I have to tell you that when I went searching to figure out what in the world this parable is about, I found that there are about as many interpretations of it as there are people who’ve ever thought about it. One thing that stood out, though, is an understanding of how this kind of accounting worked at that time. Apparently there would be the original amount owed—such as fifty jugs of olive oil—and then the steward’s commission on top of that. So it’s possible that when he slashed what they owed, he was actually cutting out his own commission—a kind of short-term pain for long-term gain deal.
And that’s a possible explanation for the rich man’s response to what this steward has done—he praises him! He commends him for acting shrewdly.
It does seem weird, though, doesn’t it? It’s as if the owners of that factory came to the man who had stolen the wheelbarrows and said, “Good job, man. You were really clever.”
We’d really like this parable not to say that the man was praised for being clever enough—shrewd enough—to cheat his employer before he was let go. Because it seems that Jesus is also approving of what the man did. And that goes against the grain for us. This guy is a cheater, so what the heck is Jesus doing commending his behavior?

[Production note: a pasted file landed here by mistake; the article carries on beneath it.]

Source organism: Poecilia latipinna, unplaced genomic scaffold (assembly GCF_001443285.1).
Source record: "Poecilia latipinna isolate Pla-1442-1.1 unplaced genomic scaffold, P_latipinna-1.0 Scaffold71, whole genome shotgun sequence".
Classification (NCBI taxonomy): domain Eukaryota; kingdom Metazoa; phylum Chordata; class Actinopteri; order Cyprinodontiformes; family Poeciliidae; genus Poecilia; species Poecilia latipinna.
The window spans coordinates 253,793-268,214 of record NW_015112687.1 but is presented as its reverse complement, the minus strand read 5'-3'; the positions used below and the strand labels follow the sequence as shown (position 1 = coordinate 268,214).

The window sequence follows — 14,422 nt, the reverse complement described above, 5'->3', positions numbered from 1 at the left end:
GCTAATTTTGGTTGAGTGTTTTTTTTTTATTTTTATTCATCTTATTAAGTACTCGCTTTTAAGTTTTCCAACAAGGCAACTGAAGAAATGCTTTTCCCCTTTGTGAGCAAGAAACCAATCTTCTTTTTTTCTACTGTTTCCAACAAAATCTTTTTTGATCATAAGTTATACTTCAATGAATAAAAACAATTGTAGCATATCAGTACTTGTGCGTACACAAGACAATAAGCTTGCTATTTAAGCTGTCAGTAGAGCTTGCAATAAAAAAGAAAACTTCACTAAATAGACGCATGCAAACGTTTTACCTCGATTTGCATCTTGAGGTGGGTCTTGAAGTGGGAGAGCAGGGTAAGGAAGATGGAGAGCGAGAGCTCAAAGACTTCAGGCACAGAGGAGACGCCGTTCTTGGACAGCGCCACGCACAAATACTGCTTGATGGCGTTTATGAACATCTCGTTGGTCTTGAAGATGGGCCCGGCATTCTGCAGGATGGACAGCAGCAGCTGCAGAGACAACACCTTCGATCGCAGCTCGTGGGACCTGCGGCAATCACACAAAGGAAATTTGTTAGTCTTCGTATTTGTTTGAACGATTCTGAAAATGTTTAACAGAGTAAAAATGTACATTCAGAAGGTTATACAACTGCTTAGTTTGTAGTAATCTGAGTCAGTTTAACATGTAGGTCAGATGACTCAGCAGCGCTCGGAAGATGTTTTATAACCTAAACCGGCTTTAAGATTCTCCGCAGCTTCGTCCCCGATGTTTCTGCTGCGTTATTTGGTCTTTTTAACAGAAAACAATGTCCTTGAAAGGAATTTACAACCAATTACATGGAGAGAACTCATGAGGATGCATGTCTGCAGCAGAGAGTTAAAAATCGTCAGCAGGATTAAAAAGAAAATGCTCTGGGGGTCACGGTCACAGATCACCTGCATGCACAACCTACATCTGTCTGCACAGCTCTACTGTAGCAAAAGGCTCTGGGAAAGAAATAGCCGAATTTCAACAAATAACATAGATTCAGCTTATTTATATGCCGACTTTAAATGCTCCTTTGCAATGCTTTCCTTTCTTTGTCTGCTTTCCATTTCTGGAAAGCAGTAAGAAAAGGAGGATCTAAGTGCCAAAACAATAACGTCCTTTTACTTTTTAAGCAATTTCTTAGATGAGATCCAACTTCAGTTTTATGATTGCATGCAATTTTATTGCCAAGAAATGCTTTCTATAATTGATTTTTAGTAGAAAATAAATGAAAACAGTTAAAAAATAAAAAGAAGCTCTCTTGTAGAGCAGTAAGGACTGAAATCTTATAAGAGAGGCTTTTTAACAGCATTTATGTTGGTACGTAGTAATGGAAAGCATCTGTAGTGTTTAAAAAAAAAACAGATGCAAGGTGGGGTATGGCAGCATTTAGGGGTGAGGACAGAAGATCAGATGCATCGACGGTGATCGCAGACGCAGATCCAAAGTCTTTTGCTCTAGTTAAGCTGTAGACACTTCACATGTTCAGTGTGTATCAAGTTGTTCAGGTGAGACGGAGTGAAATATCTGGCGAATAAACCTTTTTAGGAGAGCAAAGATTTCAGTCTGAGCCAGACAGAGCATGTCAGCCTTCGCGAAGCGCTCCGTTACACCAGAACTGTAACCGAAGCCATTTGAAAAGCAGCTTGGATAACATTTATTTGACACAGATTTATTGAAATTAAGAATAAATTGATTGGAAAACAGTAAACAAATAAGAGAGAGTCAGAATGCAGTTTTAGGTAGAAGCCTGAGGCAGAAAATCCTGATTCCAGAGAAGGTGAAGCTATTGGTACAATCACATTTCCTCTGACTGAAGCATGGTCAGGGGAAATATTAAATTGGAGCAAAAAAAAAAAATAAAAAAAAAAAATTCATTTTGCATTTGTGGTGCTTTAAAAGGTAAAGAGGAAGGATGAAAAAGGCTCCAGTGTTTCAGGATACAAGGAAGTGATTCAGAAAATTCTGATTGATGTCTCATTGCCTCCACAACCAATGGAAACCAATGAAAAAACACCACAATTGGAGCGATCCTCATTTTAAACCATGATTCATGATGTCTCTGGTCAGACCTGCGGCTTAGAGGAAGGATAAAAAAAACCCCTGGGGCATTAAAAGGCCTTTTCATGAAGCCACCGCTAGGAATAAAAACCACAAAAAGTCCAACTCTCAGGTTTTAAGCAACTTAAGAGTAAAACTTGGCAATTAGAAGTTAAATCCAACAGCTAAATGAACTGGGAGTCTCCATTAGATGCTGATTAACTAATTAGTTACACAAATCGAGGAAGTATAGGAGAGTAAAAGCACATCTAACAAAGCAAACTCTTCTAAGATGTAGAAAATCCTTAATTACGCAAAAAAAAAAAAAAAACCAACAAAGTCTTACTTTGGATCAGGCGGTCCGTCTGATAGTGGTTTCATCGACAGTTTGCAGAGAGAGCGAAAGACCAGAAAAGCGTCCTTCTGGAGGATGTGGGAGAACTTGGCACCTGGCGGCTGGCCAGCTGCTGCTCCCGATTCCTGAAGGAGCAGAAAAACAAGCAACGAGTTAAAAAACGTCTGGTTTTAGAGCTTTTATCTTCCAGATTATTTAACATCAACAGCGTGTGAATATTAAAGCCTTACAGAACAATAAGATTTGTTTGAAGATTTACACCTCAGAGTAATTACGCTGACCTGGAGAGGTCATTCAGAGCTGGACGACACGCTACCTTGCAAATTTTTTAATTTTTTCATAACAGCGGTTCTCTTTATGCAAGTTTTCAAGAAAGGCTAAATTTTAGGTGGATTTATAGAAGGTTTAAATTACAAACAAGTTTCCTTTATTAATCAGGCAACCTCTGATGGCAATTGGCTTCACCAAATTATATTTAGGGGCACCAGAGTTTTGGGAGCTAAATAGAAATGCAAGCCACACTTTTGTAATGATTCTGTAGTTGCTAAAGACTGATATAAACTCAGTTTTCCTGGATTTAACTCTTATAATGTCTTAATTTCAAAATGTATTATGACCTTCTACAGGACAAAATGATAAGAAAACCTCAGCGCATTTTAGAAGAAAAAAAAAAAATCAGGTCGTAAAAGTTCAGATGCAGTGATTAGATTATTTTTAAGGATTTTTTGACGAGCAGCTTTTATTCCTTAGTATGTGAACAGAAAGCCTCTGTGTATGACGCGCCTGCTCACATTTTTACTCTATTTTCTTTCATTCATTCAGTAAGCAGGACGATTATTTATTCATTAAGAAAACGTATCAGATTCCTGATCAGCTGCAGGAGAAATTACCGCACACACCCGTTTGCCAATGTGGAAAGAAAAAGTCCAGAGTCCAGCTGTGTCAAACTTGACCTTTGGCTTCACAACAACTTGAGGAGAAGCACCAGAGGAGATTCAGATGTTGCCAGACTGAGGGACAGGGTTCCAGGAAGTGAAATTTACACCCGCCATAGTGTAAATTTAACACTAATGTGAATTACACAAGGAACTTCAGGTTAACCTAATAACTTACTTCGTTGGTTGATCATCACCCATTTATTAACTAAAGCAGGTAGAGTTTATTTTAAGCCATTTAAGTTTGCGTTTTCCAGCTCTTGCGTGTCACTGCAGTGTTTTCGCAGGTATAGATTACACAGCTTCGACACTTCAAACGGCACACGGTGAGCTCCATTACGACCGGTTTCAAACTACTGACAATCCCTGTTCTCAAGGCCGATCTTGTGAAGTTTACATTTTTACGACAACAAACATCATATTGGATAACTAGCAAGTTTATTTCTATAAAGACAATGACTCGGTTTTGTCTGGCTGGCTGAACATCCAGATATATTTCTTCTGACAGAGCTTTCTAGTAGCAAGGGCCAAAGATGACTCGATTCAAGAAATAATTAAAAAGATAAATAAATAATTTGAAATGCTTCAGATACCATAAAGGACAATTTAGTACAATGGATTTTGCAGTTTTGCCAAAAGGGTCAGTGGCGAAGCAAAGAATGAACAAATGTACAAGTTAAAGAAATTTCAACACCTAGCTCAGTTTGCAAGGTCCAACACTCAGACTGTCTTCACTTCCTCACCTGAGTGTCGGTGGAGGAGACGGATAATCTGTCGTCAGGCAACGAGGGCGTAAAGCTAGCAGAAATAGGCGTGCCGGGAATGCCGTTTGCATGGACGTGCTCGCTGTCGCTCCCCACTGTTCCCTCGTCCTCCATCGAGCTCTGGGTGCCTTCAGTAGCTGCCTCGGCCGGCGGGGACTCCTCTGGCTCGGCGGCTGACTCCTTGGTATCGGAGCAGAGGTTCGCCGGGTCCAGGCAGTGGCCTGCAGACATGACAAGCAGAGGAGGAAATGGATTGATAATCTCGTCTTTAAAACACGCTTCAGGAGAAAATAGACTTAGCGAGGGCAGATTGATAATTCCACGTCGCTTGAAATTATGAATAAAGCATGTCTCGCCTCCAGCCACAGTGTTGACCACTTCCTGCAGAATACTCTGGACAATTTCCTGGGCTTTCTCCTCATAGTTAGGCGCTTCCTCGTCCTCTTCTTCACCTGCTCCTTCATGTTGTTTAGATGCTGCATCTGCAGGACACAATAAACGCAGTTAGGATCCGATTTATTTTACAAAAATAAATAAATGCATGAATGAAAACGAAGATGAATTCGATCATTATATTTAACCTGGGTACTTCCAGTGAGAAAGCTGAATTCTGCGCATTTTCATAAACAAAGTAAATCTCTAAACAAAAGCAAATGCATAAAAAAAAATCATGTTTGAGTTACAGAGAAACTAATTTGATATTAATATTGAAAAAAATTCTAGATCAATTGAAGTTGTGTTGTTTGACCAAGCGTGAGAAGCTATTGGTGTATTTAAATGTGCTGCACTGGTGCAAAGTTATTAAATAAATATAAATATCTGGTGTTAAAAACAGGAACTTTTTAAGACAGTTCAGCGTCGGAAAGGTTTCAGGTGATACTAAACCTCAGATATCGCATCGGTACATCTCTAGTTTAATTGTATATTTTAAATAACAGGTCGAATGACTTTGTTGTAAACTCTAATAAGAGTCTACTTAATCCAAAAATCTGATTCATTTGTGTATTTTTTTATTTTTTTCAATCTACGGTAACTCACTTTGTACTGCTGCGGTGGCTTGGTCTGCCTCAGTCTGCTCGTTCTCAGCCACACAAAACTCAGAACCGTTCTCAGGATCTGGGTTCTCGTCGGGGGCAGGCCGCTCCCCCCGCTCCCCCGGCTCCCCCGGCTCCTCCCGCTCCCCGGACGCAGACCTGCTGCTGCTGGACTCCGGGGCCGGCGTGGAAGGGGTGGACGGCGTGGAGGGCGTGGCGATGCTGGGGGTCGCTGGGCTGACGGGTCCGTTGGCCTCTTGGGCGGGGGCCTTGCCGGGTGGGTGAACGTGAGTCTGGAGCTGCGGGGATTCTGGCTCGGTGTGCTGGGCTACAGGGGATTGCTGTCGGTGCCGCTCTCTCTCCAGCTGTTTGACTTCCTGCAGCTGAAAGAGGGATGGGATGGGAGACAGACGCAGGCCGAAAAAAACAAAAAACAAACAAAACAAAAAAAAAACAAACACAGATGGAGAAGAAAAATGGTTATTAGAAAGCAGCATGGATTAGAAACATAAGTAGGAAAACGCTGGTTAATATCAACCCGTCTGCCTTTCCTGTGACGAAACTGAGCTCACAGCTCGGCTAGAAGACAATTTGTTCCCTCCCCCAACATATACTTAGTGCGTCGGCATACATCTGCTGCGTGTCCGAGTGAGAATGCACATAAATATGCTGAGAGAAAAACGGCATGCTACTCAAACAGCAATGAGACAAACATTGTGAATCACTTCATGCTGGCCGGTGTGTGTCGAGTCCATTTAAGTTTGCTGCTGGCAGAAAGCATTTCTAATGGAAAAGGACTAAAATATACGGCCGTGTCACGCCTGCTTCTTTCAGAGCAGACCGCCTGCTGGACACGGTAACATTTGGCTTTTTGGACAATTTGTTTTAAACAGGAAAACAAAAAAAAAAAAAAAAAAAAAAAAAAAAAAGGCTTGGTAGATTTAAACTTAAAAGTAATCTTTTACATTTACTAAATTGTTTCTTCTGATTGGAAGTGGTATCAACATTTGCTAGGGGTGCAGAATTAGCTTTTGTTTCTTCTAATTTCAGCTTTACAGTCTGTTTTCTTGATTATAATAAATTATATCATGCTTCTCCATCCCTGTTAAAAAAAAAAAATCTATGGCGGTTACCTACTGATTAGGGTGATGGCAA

Does God want us to cheat our way through life? Of course not. But we’re left frustrated over this parable. Because this steward doesn’t seem to have been an upright kind of guy. We’re turned off by him, actually. We don’t trust him, and we don’t really approve of what he did. So how in the world does he get to be the “hero” in one of Jesus’s parables? How does such a person get into the kingdom of heaven?